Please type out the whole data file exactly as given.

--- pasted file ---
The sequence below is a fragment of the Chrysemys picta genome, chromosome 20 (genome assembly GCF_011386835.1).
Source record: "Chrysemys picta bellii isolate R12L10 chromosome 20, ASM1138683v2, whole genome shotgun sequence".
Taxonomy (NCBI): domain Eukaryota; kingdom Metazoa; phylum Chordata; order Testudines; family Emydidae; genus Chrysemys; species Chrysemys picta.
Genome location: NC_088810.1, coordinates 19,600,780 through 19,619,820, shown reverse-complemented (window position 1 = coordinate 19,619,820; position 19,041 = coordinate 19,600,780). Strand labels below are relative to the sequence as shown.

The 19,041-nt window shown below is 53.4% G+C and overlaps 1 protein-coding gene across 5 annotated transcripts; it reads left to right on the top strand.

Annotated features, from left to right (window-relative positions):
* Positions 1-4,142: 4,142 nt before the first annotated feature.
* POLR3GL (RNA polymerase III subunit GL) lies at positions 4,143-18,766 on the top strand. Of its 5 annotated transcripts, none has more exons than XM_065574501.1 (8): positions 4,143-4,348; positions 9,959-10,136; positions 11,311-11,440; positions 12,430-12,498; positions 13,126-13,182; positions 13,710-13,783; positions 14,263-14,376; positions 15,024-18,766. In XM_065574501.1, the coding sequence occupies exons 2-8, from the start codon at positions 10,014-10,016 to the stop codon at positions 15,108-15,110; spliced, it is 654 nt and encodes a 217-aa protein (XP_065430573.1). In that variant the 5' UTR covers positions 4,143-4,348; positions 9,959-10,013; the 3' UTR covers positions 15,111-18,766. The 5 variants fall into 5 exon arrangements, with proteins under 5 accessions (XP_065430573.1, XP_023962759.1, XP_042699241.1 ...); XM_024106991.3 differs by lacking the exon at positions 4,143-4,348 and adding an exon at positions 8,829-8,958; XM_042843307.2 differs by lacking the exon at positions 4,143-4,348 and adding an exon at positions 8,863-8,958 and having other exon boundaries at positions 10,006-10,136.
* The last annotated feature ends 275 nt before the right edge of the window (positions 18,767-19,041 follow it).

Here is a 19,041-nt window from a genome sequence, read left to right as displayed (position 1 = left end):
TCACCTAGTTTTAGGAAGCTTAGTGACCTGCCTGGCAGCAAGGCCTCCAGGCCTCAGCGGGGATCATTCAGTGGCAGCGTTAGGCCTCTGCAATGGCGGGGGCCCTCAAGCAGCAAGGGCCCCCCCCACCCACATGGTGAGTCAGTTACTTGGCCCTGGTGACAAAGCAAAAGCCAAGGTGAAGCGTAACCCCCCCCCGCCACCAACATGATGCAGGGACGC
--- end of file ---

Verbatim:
The sequence below is a fragment of the Chrysemys picta genome, chromosome 20 (genome assembly GCF_011386835.1).
Source record: "Chrysemys picta bellii isolate R12L10 chromosome 20, ASM1138683v2, whole genome shotgun sequence".
Taxonomy (NCBI): domain Eukaryota; kingdom Metazoa; phylum Chordata; order Testudines; family Emydidae; genus Chrysemys; species Chrysemys picta.
Genome location: NC_088810.1, coordinates 19,600,780 through 19,619,820, shown reverse-complemented (window position 1 = coordinate 19,619,820; position 19,041 = coordinate 19,600,780). Strand labels below are relative to the sequence as shown.

The 19,041-nt window shown below is 53.4% G+C and overlaps 1 protein-coding gene across 5 annotated transcripts; it reads left to right on the top strand.

Annotated features, from left to right (window-relative positions):
* Positions 1-4,142: 4,142 nt before the first annotated feature.
* POLR3GL (RNA polymerase III subunit GL) lies at positions 4,143-18,766 on the top strand. Of its 5 annotated transcripts, none has more exons than XM_065574501.1 (8): positions 4,143-4,348; positions 9,959-10,136; positions 11,311-11,440; positions 12,430-12,498; positions 13,126-13,182; positions 13,710-13,783; positions 14,263-14,376; positions 15,024-18,766. In XM_065574501.1, the coding sequence occupies exons 2-8, from the start codon at positions 10,014-10,016 to the stop codon at positions 15,108-15,110; spliced, it is 654 nt and encodes a 217-aa protein (XP_065430573.1). In that variant the 5' UTR covers positions 4,143-4,348; positions 9,959-10,013; the 3' UTR covers positions 15,111-18,766. The 5 variants fall into 5 exon arrangements, with proteins under 5 accessions (XP_065430573.1, XP_023962759.1, XP_042699241.1 ...); XM_024106991.3 differs by lacking the exon at positions 4,143-4,348 and adding an exon at positions 8,829-8,958; XM_042843307.2 differs by lacking the exon at positions 4,143-4,348 and adding an exon at positions 8,863-8,958 and having other exon boundaries at positions 10,006-10,136.
* The last annotated feature ends 275 nt before the right edge of the window (positions 18,767-19,041 follow it).

Here is a 19,041-nt window from a genome sequence, read left to right as displayed (position 1 = left end):
TCACCTAGTTTTAGGAAGCTTAGTGACCTGCCTGGCAGCAAGGCCTCCAGGCCTCAGCGGGGATCATTCAGTGGCAGCGTTAGGCCTCTGCAATGGCGGGGGCCCTCAAGCAGCAAGGGCCCCCCCCACCCACATGGTGAGTCAGTTACTTGGCCCTGGTGACAAAGCAAAAGCCAAGGTGAAGCGTAACCCCCCCCCGCCACCAACATGATGCAGGGACGC